N. Korean leader demands allegiance from military
SEOUL, Dec. 28 (Yonhap) -- North Korean leader Kim Jong-un ordered front-line soldiers to become "human bullets" and "bombs" to protect him, the state media reported Saturday, amid rising concerns over potential political instability in the communist state.
The Korean Central News Agency (KCNA) reported Kim made the comments while observing military training of two Army units, without elaborating on the location and time of the event.
North Korean leader Kim Jong-un observed soldiers training in Korean martial arts in a stadium, the state-run Rodong Sinmun reports on Dec. 28, 2013, without elaborating on the location and time of the event. (Yonhap)
Kim ordered the soldiers to have "unshakable faith" to "protect the leader unto death in the spirit of becoming human bullets and bombs and in the self-blasting spirit," the KCNA reported in an English dispatch.
The martial arts training event was seen as part of the communist regime's efforts to consolidate Kim's grip on power and draw loyalty from the military, amid political unrest in light of the execution of the young leader's powerful uncle Jang Song-thaek earlier this month.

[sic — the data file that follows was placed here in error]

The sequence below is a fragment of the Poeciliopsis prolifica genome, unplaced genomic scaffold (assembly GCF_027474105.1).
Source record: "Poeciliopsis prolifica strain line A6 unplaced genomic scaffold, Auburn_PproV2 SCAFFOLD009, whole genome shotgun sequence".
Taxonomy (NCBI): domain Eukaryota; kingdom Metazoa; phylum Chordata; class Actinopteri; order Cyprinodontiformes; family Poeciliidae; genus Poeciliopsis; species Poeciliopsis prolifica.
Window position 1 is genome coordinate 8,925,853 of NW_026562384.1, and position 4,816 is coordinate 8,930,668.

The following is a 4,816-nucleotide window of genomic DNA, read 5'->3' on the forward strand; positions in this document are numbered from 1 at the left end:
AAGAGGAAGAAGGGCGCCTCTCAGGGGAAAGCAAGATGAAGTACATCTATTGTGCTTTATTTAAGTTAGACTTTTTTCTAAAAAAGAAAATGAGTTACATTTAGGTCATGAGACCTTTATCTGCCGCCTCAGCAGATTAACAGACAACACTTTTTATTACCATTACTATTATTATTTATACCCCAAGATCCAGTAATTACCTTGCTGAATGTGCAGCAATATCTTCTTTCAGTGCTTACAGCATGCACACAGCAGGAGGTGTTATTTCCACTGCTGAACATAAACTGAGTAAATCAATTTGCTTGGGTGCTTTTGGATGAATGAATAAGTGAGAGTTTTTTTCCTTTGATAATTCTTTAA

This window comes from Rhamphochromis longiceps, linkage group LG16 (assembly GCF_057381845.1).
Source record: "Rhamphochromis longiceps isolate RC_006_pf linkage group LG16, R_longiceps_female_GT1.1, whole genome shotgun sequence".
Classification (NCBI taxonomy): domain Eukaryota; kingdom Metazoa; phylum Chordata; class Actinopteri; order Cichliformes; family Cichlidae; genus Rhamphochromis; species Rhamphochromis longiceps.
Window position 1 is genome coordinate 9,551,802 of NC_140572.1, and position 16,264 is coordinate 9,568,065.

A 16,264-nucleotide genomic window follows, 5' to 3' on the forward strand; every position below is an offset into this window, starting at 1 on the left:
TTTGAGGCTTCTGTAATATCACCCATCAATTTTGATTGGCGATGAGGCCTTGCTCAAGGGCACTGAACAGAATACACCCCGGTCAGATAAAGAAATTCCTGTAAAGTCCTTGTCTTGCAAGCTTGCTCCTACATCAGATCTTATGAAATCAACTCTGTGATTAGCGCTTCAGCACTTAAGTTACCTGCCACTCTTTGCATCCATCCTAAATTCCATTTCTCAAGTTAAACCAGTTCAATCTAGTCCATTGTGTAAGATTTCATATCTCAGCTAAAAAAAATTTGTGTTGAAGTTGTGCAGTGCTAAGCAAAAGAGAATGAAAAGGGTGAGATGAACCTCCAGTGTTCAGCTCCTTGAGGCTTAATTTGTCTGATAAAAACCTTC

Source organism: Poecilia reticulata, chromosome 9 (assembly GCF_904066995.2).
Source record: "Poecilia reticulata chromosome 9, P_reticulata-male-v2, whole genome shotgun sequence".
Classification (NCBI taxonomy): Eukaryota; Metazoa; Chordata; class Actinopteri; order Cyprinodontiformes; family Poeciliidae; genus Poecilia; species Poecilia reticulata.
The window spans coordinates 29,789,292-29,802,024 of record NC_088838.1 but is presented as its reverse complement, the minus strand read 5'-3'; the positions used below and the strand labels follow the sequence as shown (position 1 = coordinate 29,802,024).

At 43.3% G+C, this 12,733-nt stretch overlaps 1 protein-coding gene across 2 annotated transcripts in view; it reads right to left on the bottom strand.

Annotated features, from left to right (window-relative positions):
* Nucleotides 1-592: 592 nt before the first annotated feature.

"After watching their training, he expressed great satisfaction over the fact that the soldiers are fully prepared to defend the socialist country as firm as an iron wall and highly appreciated their success in the training," the report said.
He also "gave important instructions which would serve as guidelines for bolstering up the combat capability," it noted.
Among the top military cadres accompanying the young ruler were Choe Ryong-hae, the director of the military's political department, Minister of State Security Kim Won-hong and other senior party officials, the report said.
Concerns remain high over North Korea's stability after the Dec. 12 execution of Jang, who had played a key role for Kim, to consolidate his grip on power.
Kim, believed to be around 30, took power two years ago following the death of his father, Kim Jong-il.
Seoul and Washington have been closely watching the North amid fears that Pyongyang could carry out provocations as part of its strategy to forge internal unity following the political upheaval.